We are truly at a turning point in the fight against disease. Each of us has anenormous opportunity to take charge of our lives to transform our health. You can make decisions about your habit . The data generated when we study our habit like medicine clearly show that our habit can influence our health in specific and beneficial ways.
Drug treatments alone cannot keep us healthy. The question thenbecomes, how can we do a better job at preventing disease, before we have tocure it? One modern answer: food. Every doctor knows that poor diet islinked to preventable disease, and food is becoming a topic of ever greaterimportance in the medical community. Some avant-garde medical schoolshave even added culinary classes to their curriculum. Food is easilyaccessible and dietary interventions do not rely on expensive pharmaceuticaltreatments.Not many doctors know how to discuss a healthy diet with their patients.This is through no fault of the individual doctors, but rather a side effect ofhow little nutrition education they receive. According to David Eisenberg, aprofessor at the Harvard T.H. Chan School of Public Health, only one in fivemedical schools in the United States requires medical students to take anutrition course. On average, medical schools offer a mere nineteen hours ofcoursework in nutrition, and there are few postgraduate continuing educationclasses on nutrition for doctors already in practice.Compounding this problem is that the different branches of science that study food and health have traditionally worked independently, as separatefields. Food technologists study chemical and physical properties of ediblesubstances. Life science researchers study living organisms, includinghumans. Epidemiologists study real-world populations. Each field contributesimportant perspectives and ideas, but they rarely converge to answer practicalquestions about which foods and beverages might be responsible for a healthbenefit in the human body, in what amounts, and what is within a specificfood that causes the effect.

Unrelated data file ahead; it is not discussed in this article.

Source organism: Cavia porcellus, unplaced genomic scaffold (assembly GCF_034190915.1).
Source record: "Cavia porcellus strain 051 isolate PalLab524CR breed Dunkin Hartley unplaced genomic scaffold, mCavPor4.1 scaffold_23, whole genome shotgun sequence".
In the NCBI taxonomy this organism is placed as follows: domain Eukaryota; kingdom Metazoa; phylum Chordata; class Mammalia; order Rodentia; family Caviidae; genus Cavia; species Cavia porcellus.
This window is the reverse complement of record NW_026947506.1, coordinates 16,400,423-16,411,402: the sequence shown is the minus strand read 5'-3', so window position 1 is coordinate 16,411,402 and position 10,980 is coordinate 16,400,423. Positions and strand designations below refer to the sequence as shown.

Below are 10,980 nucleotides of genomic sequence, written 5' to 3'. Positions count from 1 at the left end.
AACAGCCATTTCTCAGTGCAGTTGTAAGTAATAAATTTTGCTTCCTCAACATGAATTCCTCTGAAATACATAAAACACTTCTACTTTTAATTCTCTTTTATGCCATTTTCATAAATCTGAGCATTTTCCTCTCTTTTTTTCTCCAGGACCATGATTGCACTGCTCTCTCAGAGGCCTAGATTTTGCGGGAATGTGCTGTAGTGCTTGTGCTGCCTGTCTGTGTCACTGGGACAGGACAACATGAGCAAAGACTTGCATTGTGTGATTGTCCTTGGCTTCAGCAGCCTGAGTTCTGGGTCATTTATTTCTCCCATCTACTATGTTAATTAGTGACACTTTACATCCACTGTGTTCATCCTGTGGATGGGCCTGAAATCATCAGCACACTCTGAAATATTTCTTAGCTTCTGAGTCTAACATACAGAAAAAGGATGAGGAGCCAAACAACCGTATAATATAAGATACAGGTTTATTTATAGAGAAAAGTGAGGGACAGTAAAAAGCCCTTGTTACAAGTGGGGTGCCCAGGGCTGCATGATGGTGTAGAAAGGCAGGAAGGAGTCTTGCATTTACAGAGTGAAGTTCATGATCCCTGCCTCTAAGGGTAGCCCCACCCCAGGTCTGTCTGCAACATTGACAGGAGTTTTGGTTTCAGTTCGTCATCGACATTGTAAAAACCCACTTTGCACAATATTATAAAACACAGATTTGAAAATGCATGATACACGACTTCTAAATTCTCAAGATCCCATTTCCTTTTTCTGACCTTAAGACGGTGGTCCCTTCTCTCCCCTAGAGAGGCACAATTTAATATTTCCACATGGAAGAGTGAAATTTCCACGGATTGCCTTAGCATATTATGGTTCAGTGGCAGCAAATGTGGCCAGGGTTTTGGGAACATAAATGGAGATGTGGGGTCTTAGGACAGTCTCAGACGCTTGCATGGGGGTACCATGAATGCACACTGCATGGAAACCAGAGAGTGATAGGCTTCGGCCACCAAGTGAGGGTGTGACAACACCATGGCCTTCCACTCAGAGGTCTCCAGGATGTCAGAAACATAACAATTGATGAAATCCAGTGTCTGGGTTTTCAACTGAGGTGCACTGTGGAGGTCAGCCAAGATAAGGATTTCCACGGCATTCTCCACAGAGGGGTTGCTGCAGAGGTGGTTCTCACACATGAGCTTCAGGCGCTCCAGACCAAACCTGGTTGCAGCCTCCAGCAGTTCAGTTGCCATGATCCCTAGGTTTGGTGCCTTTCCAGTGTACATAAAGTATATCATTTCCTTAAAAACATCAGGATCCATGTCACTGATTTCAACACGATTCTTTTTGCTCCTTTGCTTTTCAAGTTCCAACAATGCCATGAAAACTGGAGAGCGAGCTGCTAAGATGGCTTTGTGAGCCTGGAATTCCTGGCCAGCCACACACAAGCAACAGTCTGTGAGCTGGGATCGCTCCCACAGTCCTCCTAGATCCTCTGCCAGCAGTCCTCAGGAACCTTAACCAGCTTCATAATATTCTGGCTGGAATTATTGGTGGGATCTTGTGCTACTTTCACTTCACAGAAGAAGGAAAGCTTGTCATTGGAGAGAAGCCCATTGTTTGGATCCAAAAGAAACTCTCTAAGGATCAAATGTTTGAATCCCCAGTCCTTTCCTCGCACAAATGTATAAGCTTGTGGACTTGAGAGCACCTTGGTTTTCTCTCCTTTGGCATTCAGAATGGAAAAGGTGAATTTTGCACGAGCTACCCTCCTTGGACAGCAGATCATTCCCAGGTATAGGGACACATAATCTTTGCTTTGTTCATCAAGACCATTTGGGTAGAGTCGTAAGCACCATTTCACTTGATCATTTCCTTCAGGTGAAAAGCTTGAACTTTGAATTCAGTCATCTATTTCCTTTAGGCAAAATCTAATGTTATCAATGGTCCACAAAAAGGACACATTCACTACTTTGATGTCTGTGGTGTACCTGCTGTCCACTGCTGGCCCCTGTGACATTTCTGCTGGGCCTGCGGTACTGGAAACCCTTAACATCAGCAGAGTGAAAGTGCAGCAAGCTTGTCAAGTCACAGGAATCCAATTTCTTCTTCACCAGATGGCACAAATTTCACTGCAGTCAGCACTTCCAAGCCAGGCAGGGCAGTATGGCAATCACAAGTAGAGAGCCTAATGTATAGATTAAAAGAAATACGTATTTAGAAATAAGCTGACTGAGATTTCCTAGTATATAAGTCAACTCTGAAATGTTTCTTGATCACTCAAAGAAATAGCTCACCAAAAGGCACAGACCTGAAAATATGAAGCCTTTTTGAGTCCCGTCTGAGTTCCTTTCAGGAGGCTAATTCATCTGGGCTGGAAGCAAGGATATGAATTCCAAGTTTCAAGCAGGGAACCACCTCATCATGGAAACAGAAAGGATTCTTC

Some Other Tips
- If you are traveling to an area where insect-borne disease is present, take and use an insect repellent containing DEET. In many tropical regions, mosquitoes can carry malaria, dengue, yellow fever, Japanese encephalitis, or other serious infections.
- Get your shots before you leave the United States. Avoid getting any unnecessary shots, immunizations, or tattoos abroad. Needles and syringes (even the disposable ones) are reused in some parts of the world.
- Do not consume ice while traveling. Freezing does not kill all water-borne infectious microbes.
- Drink only bottled drinks—such as soft drinks or bottled water—that have secure caps. Be aware that some fruit juices may be made with impure local water.
- Boil all tap water before drinking or drink only bottled water; use bottled or boiled water to brush your teeth.
- Do not eat uncooked vegetables, including lettuce; do not eat fruit you haven’t peeled yourself.
- Do not consume dairy products (milk may not be pasteurized).